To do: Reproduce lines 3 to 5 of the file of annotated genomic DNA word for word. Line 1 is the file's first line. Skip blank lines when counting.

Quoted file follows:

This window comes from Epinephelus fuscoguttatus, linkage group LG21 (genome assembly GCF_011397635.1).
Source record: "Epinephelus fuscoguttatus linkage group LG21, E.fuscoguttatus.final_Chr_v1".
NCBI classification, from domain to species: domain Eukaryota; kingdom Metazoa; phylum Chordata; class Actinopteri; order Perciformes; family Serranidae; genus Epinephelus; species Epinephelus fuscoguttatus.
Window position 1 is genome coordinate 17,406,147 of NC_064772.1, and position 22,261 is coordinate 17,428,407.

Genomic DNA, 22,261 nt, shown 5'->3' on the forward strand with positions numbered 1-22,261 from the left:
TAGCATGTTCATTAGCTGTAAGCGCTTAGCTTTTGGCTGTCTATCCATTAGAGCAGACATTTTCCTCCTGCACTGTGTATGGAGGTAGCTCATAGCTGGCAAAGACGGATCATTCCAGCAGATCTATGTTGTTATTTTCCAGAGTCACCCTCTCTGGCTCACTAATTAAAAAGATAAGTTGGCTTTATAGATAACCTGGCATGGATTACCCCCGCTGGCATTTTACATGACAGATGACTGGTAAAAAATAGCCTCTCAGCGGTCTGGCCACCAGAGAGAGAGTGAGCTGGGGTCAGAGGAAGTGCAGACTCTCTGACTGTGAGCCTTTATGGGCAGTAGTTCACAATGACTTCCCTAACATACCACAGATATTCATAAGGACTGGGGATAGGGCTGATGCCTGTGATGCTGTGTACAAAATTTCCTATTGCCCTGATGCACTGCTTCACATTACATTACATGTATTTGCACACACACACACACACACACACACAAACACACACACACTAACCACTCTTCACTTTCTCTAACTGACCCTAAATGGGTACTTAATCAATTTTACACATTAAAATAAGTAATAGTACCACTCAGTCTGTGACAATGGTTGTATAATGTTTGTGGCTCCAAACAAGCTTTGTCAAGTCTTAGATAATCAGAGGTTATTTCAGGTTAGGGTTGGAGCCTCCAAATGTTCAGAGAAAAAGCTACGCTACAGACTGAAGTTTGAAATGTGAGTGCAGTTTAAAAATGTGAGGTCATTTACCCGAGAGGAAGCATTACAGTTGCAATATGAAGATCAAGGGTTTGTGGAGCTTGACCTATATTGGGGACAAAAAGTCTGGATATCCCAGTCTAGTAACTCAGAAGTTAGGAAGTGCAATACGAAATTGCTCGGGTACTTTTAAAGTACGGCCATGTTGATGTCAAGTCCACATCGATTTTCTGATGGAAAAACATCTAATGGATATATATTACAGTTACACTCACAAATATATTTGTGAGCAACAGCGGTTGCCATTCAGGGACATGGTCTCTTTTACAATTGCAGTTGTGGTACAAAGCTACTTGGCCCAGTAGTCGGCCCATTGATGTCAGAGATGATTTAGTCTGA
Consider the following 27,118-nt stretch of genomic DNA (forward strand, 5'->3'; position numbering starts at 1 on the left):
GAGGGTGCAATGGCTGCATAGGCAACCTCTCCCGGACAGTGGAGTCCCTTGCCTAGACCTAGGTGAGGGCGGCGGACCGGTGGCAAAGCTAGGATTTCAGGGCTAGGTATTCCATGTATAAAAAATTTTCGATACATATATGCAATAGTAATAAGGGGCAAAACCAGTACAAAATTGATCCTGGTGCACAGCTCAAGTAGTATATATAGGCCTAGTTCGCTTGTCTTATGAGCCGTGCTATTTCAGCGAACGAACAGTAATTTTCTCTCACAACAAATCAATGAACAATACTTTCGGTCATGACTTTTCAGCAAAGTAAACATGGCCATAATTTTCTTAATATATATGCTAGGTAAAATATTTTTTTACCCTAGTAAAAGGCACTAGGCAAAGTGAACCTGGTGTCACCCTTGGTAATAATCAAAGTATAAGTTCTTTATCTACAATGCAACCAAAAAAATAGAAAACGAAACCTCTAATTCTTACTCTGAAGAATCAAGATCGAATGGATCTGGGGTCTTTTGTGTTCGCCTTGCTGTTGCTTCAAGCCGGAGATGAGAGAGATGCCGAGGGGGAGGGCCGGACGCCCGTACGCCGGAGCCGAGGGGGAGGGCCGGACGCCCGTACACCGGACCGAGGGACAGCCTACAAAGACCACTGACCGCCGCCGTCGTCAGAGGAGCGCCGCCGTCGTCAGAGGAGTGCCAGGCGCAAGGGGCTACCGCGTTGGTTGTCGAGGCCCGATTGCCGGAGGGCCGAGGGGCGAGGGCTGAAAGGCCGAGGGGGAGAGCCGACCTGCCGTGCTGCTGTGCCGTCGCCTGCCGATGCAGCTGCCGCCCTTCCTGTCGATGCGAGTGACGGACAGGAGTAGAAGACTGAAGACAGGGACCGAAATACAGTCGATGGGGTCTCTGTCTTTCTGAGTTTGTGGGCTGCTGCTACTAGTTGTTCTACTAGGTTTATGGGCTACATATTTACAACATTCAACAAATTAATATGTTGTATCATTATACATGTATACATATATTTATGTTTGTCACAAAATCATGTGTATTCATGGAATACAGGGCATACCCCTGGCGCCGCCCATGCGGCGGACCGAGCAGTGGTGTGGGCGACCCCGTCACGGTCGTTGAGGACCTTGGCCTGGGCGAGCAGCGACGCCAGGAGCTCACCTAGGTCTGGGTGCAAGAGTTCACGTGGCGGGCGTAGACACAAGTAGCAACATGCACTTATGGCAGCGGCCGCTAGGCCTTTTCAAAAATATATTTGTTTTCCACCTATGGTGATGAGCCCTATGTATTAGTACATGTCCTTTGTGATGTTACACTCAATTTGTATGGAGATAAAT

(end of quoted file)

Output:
NCBI classification, from domain to species: domain Eukaryota; kingdom Metazoa; phylum Chordata; class Actinopteri; order Perciformes; family Serranidae; genus Epinephelus; species Epinephelus fuscoguttatus.
Window position 1 is genome coordinate 17,406,147 of NC_064772.1, and position 22,261 is coordinate 17,428,407.

Genomic DNA, 22,261 nt, shown 5'->3' on the forward strand with positions numbered 1-22,261 from the left: